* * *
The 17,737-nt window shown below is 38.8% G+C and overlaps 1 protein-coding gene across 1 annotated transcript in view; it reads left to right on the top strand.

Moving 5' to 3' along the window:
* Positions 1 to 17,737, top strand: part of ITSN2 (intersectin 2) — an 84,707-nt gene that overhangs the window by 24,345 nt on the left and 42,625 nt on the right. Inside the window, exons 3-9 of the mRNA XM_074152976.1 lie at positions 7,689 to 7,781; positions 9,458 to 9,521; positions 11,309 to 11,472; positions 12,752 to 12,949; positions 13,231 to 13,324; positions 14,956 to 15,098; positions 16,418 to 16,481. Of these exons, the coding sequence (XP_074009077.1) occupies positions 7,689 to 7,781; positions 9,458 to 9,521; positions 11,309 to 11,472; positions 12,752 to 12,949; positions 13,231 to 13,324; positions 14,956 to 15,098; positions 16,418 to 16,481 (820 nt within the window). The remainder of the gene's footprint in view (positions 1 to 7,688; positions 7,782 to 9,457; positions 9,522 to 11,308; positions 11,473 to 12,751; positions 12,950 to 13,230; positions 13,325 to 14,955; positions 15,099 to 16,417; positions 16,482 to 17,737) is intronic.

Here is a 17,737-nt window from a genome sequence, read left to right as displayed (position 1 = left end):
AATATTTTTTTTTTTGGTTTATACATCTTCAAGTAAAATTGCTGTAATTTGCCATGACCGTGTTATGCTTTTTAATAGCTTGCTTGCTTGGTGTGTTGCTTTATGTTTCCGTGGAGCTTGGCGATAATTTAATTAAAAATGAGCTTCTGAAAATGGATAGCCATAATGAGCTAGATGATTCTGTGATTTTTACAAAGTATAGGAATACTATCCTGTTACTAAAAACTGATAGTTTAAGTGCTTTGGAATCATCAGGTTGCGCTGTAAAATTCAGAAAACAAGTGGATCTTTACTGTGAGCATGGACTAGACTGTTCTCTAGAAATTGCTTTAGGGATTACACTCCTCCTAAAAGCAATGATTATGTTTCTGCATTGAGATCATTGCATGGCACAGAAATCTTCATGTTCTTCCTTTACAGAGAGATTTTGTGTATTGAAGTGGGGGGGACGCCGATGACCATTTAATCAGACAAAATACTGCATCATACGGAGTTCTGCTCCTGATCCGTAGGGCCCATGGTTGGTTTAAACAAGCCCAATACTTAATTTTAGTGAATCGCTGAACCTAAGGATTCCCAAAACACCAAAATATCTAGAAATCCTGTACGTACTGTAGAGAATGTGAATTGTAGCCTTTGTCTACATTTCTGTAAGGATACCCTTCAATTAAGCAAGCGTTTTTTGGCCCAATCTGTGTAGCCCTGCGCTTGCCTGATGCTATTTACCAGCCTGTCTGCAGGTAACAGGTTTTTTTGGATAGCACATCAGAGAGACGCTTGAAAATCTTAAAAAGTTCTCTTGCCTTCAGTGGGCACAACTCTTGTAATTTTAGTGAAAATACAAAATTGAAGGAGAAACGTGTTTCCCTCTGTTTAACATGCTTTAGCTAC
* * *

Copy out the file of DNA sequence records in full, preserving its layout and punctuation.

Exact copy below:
The 17,737-nt window shown below is 38.8% G+C and overlaps 1 protein-coding gene across 1 annotated transcript in view; it reads left to right on the top strand.

Moving 5' to 3' along the window:
* Positions 1 to 17,737, top strand: part of ITSN2 (intersectin 2) — an 84,707-nt gene that overhangs the window by 24,345 nt on the left and 42,625 nt on the right. Inside the window, exons 3-9 of the mRNA XM_074152976.1 lie at positions 7,689 to 7,781; positions 9,458 to 9,521; positions 11,309 to 11,472; positions 12,752 to 12,949; positions 13,231 to 13,324; positions 14,956 to 15,098; positions 16,418 to 16,481. Of these exons, the coding sequence (XP_074009077.1) occupies positions 7,689 to 7,781; positions 9,458 to 9,521; positions 11,309 to 11,472; positions 12,752 to 12,949; positions 13,231 to 13,324; positions 14,956 to 15,098; positions 16,418 to 16,481 (820 nt within the window). The remainder of the gene's footprint in view (positions 1 to 7,688; positions 7,782 to 9,457; positions 9,522 to 11,308; positions 11,473 to 12,751; positions 12,950 to 13,230; positions 13,325 to 14,955; positions 15,099 to 16,417; positions 16,482 to 17,737) is intronic.

Here is a 17,737-nt window from a genome sequence, read left to right as displayed (position 1 = left end):
AATATTTTTTTTTTTGGTTTATACATCTTCAAGTAAAATTGCTGTAATTTGCCATGACCGTGTTATGCTTTTTAATAGCTTGCTTGCTTGGTGTGTTGCTTTATGTTTCCGTGGAGCTTGGCGATAATTTAATTAAAAATGAGCTTCTGAAAATGGATAGCCATAATGAGCTAGATGATTCTGTGATTTTTACAAAGTATAGGAATACTATCCTGTTACTAAAAACTGATAGTTTAAGTGCTTTGGAATCATCAGGTTGCGCTGTAAAATTCAGAAAACAAGTGGATCTTTACTGTGAGCATGGACTAGACTGTTCTCTAGAAATTGCTTTAGGGATTACACTCCTCCTAAAAGCAATGATTATGTTTCTGCATTGAGATCATTGCATGGCACAGAAATCTTCATGTTCTTCCTTTACAGAGAGATTTTGTGTATTGAAGTGGGGGGGACGCCGATGACCATTTAATCAGACAAAATACTGCATCATACGGAGTTCTGCTCCTGATCCGTAGGGCCCATGGTTGGTTTAAACAAGCCCAATACTTAATTTTAGTGAATCGCTGAACCTAAGGATTCCCAAAACACCAAAATATCTAGAAATCCTGTACGTACTGTAGAGAATGTGAATTGTAGCCTTTGTCTACATTTCTGTAAGGATACCCTTCAATTAAGCAAGCGTTTTTTGGCCCAATCTGTGTAGCCCTGCGCTTGCCTGATGCTATTTACCAGCCTGTCTGCAGGTAACAGGTTTTTTTGGATAGCACATCAGAGAGACGCTTGAAAATCTTAAAAAGTTCTCTTGCCTTCAGTGGGCACAACTCTTGTAATTTTAGTGAAAATACAAAATTGAAGGAGAAACGTGTTTCCCTCTGTTTAACATGCTTTAGCTAC